WHO urges aggressive measures against virus as flare-ups spark new closures

WHO calls on countries around the globe to adopt more aggressive measures against the on-going pandemic, claiming that it is still possible to rein it in given the current situation. He highlighted some of the most affected hot spots and their success against the virus, showing how it was possible to stop the spread of coronavirus, no matter how bleak the situation may seem to be.

WHO virus measures

The World Health Organization on Friday urged countries grappling with coronavirus to step up control measures, saying it is still possible to rein it in, as some countries clamped fresh restrictions on citizens.

With case numbers more than doubling in the past six weeks worldwide, Uzbekistan returned to lockdown due to a spike in cases while Hong Kong said schools would close from Monday after recording an “exponential growth” of locally transmitted cases.

Adopting an aggressive approach against COVID-19

WHO chief Tedros Adhanom Ghebreyesus called on countries to adopt an aggressive approach, highlighting Italy, Spain, South Korea and India’s biggest slum to show it was possible to stop the spread of the virus, no matter how bad the outbreak.

The WHO’s comments came as US President Donald Trump was forced to cancel an election rally in New Hampshire due to a storm.

Read more: Trump’s Tulsa rally braves virus scare in bid to restart campaign

While the president has pushed to hold large gatherings against health advice, epidemiologists have increasingly warned of the dangers posed by the virus in the air within crowded and confined spaces.

Trump lashes out at China

On a visit to Florida on Friday, Trump lashed out at China over the pandemic.

“(The) relationship with China has been severely damaged. They could have stopped the plague…. They didn’t stop it,” he told reporters.

The pandemic has killed at least 556,140 people worldwide since the outbreak emerged in China last December.

Over 12.3 million cases have been registered in 196 countries and territories, triggering massive economic damage.

In Uzbekistan, citizens were from Friday again facing lockdown restrictions originally imposed in March but lifted gradually over the past two months.

The Central Asian country’s return to confinement followed Australia’s decision to lock down its second-biggest city Melbourne from Thursday.

A police officer manning a checkpoint set up on the outskirts of the former Soviet republic’s capital Tashkent said only drivers with “a good reason” to enter the capital — such as delivering food and other vital supplies — could pass.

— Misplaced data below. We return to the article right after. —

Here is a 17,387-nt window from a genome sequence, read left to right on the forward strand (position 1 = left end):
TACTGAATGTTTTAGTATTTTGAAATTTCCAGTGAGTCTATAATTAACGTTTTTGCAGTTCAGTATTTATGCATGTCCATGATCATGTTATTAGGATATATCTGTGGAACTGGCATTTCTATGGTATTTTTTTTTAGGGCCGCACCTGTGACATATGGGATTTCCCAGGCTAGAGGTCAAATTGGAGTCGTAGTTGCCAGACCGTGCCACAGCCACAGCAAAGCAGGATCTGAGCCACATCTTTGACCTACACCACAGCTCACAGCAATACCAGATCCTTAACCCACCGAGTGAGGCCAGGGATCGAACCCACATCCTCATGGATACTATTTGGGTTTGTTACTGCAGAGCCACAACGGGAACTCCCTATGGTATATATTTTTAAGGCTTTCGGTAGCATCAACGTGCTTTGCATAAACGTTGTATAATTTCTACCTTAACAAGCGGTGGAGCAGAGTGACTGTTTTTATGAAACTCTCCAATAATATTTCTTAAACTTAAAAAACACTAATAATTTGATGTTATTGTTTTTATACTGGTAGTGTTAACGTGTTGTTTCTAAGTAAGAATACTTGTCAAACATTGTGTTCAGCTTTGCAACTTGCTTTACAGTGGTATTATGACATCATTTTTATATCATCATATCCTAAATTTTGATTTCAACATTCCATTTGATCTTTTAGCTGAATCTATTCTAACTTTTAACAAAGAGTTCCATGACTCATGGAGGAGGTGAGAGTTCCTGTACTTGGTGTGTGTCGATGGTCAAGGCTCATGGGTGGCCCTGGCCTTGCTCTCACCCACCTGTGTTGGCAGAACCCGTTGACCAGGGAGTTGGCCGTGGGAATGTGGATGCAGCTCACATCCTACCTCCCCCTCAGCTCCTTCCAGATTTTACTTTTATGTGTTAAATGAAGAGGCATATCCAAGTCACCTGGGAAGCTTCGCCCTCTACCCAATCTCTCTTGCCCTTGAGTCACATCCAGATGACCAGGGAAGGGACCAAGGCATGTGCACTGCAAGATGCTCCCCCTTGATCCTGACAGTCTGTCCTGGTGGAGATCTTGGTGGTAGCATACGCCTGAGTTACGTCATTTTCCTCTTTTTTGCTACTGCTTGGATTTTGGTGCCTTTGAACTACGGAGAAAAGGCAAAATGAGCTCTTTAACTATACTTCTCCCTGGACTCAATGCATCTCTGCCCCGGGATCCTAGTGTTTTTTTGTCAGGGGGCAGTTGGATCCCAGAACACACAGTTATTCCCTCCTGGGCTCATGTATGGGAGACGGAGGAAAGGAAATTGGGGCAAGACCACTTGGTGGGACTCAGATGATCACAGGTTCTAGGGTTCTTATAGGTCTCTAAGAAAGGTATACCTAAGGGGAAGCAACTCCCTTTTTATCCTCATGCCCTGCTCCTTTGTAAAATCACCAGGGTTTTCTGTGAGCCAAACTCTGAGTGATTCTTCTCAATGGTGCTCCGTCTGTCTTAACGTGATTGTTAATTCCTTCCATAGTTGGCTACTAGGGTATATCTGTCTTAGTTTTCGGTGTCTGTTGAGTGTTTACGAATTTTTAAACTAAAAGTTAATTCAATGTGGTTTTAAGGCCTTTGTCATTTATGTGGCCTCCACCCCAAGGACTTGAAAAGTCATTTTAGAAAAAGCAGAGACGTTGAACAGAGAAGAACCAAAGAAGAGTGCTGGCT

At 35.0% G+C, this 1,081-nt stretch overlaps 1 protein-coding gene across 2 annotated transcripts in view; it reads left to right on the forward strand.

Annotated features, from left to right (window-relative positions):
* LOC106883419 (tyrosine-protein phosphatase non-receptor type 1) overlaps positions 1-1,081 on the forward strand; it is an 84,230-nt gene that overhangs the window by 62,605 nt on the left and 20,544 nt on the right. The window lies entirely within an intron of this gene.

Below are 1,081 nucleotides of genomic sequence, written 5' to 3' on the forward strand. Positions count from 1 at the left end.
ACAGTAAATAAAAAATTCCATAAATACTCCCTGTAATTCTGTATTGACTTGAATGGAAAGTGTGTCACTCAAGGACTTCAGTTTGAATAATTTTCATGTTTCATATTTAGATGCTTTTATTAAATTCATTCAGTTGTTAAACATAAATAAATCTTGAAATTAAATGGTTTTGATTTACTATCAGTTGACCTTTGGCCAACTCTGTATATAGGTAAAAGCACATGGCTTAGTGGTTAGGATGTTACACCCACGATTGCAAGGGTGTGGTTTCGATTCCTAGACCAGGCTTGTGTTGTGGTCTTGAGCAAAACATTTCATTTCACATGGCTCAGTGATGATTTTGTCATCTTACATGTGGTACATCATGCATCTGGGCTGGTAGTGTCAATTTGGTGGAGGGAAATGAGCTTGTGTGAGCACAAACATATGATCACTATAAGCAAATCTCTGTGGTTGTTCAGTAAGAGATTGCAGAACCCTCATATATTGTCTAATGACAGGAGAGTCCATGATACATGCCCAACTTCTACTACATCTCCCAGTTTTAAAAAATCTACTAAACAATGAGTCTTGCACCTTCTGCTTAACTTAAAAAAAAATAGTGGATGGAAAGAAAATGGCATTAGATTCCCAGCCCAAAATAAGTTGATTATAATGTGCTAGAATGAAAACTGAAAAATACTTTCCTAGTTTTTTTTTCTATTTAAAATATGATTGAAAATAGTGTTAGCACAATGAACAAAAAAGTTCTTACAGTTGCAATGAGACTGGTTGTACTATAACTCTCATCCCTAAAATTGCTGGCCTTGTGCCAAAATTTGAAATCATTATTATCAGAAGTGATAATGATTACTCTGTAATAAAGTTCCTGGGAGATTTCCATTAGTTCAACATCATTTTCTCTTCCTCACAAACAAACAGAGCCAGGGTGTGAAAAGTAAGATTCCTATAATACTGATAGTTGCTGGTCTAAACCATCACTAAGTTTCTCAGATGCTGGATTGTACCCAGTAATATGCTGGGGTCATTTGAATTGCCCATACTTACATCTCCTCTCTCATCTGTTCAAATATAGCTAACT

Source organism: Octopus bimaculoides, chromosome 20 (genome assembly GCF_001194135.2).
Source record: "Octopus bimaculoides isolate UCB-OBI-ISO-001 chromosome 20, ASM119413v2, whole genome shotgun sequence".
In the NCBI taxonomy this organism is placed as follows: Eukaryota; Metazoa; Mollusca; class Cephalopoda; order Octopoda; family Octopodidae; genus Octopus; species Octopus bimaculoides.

Restaurants, gyms, swimming pools and non-food markets have all shut their doors once again until at least August 1.

Private transport within cities will be limited to morning and early evening journeys and essential purposes such as travelling to work and purchasing food and medicine.

Read more: Is Corona biological warfare: China & US blame each other?

In Hong Kong, the spike marks a setback for the city, where daily lives were returning to normal with restaurants and bars resuming normal business and cultural attractions reopening.

Despite being right next to mainland China where the outbreak emerged in late 2019, the city had largely managed to quash local transmissions in recent months.

But new infection clusters have started to emerge since Tuesday, including at an elderly care home that reported at least 32 cases and a housing estate that reported 11 cases.

Turning the pandemic around

“Across all walks of life, we are all being tested to the limit,” WHO’s Tedros told a virtual news conference in Geneva.

“From countries where there is exponential growth, to places that are loosening restrictions and now starting to see cases rise.

“Only aggressive action combined with national unity and global solidarity can turn this pandemic around,” he said.

Elsewhere, French officials warned of a rising trend in cases in metropolitan France as the death toll topped 30,000.

In Israel, Prime Minister Benjamin Netanyahu admitted that the decision to allow businesses, including bars and event spaces, to reopen may have been made “too soon”.

The country recorded its highest number of coronavirus infections over a 24-hour period, with nearly 1,500 new cases confirmed.

Read more: Corona virus in Middle East is at ‘critical threshold’: WHO

In Australia, meanwhile, authorities said they would slash the number of returning citizens allowed into the country by half. From Monday, only 4,000 Australian citizens or permanent residents will be allowed back each day.

AFP with additional input by GVS News Desk


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